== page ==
The standard scenario of hypothesis testing is this: We have a pdf at hand representing the “normal” operation of a system, and we know

all the numerical parameters associated with the pdf.

- If we measure how many cars do pass from a certain street per minute, our pdf is poisson. We also know $\lambda$.
- If we measure the average height of military recruits in a country, our pdf is gaussian and we know $\mu$ and $\sigma$

Hypothesis testing is mostly used to detect if that pdf has changed or remained the same in a given system. These two alternatives are known as the null and alternative hypotheses:

- Null hypothesis: The pdf remains the same. The system operates as usual.
- Alternative hypothesis: The pdf is no longer valid. The system is different now..

The method to test the null hypothesis is to draw a sample from the system and see how probable the result is, assuming the null hypothesis..

It is best to proceed with the help of some examples:

## Example 1: Thermal Runoff in a Nuclear Reactor

Nuclear reactors are kept within certain temperature limits via some otomatic control systems.. If these automatic control systems stop

functioning for some reason (malfunction, accident etc) the reactor gets hotter and hotter, resulting in a meltdown and environmental

catastrophe.. So, it is important to keep the reactor temperature under close observation and detect when reactor departed from its normal

operation so that malfunctions in the control system quickly and do necessary interventions..\\

Assume that during its normal operation the core temperature of a certain reactor fluctuates around a mean of 1000C,

with a standard deviation of 50C, and the

fluctiations conform to a Gaussian distribution. There are two engineers (Turkish and Japanese) responsible for

the safe operation of this reactor. Japanese engineer claims that something is broken in the reactor and it started getting hotter.

Turkish engineer claims that everything operates normally and there is no need to panic. \\

We have the elements at hand:\\

- Reactor’s temperature pdf in its normal operation(gaussian), with all its parameters (mean $\mu=1000$ and

standard deviation $\sigma=50$). - Null hypothesis: Reactor operates normally. No need to panic..
- Alternative hypothesis: Reactor does not operate normally. Its behaviour is no longer described by the pdf given above. Probably something is broken down and it is getting hotter. Urgent intervention is required..

The Japanese engineer insists on measuring the core temperarure. It turns out to be 1050C. This temperature is 50C above the normal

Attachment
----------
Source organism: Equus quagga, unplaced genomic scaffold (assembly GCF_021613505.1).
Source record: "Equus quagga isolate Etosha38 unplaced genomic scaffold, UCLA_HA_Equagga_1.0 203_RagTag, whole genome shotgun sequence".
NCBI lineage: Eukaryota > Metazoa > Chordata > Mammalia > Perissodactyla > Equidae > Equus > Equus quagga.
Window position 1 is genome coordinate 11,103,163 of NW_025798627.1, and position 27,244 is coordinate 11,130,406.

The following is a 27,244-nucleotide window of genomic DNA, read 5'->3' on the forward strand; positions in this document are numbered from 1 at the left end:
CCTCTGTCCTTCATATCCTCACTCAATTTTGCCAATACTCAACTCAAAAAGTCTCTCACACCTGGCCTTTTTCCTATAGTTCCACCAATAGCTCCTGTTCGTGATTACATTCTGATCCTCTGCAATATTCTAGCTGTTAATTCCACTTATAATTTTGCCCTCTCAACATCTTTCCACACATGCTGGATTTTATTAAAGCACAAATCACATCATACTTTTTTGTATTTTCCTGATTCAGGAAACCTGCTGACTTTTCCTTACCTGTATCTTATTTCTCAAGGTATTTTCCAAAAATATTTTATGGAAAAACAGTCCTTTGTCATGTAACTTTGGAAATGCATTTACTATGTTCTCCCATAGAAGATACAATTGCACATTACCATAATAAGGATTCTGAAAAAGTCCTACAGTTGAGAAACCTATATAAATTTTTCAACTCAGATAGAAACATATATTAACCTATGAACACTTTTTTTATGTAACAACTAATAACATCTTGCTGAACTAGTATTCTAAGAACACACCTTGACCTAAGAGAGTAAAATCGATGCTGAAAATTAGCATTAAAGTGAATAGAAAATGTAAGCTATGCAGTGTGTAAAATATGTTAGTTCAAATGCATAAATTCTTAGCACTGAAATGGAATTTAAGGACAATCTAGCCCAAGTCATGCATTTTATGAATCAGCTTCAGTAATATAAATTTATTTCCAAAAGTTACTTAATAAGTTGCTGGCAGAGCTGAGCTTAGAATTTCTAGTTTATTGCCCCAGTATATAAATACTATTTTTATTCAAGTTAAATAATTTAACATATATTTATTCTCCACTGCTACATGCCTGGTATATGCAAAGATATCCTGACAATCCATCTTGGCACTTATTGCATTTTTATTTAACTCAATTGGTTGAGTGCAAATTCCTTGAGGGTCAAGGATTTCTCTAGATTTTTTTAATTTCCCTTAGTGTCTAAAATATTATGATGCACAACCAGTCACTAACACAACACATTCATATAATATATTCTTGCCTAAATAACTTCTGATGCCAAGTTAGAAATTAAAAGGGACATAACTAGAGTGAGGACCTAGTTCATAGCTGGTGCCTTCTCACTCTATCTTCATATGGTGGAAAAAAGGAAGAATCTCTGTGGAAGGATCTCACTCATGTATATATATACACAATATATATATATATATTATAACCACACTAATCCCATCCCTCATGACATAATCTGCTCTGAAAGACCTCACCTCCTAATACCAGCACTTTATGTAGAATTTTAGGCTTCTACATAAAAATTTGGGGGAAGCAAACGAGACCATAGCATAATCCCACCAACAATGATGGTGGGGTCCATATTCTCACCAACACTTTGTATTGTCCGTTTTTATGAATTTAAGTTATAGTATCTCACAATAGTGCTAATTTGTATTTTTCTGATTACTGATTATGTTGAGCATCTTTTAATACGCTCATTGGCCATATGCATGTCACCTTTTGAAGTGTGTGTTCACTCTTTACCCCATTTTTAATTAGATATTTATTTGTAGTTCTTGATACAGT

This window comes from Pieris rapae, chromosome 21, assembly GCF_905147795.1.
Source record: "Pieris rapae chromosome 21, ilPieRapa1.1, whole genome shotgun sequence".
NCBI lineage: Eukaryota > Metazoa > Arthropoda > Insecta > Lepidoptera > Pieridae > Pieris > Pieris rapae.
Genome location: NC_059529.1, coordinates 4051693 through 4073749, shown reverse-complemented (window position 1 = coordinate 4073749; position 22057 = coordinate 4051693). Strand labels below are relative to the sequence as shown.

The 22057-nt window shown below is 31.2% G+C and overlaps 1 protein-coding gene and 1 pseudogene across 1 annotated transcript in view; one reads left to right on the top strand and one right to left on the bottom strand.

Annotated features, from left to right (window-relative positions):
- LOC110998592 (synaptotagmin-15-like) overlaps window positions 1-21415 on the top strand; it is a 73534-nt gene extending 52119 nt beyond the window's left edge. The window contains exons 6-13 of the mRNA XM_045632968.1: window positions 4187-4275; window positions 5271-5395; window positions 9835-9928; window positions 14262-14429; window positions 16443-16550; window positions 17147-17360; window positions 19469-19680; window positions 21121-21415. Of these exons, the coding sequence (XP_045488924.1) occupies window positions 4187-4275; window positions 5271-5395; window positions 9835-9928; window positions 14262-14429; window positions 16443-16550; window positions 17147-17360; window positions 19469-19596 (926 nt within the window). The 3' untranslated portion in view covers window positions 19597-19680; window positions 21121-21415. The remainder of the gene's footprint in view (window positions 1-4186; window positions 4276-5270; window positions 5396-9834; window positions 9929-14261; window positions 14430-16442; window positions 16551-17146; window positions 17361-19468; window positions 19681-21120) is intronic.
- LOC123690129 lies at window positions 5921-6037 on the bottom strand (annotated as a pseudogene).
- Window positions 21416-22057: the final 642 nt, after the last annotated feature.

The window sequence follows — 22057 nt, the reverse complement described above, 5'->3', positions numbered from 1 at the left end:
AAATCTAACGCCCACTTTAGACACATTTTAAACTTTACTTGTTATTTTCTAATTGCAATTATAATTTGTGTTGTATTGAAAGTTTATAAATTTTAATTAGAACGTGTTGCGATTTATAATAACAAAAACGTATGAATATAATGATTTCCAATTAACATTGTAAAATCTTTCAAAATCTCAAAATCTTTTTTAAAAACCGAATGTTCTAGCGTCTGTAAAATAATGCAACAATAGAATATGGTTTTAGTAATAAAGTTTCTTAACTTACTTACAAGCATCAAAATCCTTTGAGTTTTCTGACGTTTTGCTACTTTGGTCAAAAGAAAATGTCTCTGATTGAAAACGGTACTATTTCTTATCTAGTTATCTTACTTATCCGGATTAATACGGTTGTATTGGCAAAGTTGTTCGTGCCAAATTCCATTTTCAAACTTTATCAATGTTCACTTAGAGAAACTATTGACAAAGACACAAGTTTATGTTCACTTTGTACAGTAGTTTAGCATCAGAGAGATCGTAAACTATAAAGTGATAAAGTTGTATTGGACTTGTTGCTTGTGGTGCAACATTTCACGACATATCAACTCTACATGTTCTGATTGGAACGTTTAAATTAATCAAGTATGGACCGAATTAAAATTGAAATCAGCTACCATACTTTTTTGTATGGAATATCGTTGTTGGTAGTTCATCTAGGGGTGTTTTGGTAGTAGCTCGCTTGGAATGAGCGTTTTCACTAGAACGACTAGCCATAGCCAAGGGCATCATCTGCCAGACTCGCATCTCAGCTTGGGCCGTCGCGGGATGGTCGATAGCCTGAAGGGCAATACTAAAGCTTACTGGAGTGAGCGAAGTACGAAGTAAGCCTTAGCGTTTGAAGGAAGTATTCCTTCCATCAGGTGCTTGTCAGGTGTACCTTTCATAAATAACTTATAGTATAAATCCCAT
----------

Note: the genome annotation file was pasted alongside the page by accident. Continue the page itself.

operation mean. The problem is to choose between

\begin{itemize}

\item Null hypothesis: This extra 50C is nothing but the the normal fluctuation of reactor temperature around its mean.

Everything is as usual. There is no reason to panic.

\item Alternative hypothesis: This extra 50C indicates that the reactor is getting hotter. Reactor is not operating normally (ie,

with pdf f(.) and urgent reaction is required.

\end{itemize}

How to decide? In its normal operation (ie, when the reactor temperature is distributed normally with N(1000, 50) ), the probability

of making a temperature reading with 1050C or higher is 0.1587. In other words, one in every seven readings will result in a temperature

reading of 1050C or higher. So, we can simply say that there is no enough evidence of a thermal runoff. Caution: we do not claim that

there is no thermal runoff. The extra 50C wh have observed may be just the tip of a beginning thermal runoff. But, at this stage, we simply

did not have enough evidence to prove this conclusively..

After one month, the Japanese engineer again suspected of a thermal runoff. This time, the temperature measurement yielded 1150C. The probability

that the reactor generates this temperature or higher during its normal operation is 0.0013, ie, one in thousand. In other words, it is very

improbable for the reactor to generate such a high temperature if it is operating normally, ie, generating temperature measurements with the

distribution N(1000, 50). It is highly probable that the reactor is broken and this distribution is no longer valid.

Japanese engineer notifies the reparation team.. Caution: The japanese engineer does not have a conclusive proof that there is a thermal runaway.

The reactor may still be operating under its normal pdf and what he measured may be a “black swan”.

## Example 2: Clairvoyance in Guessing Coin Flips

{\bf Example:} Suppose that one of our friends claim that he is a clairvoyant and he can guess the result of a flipped coin better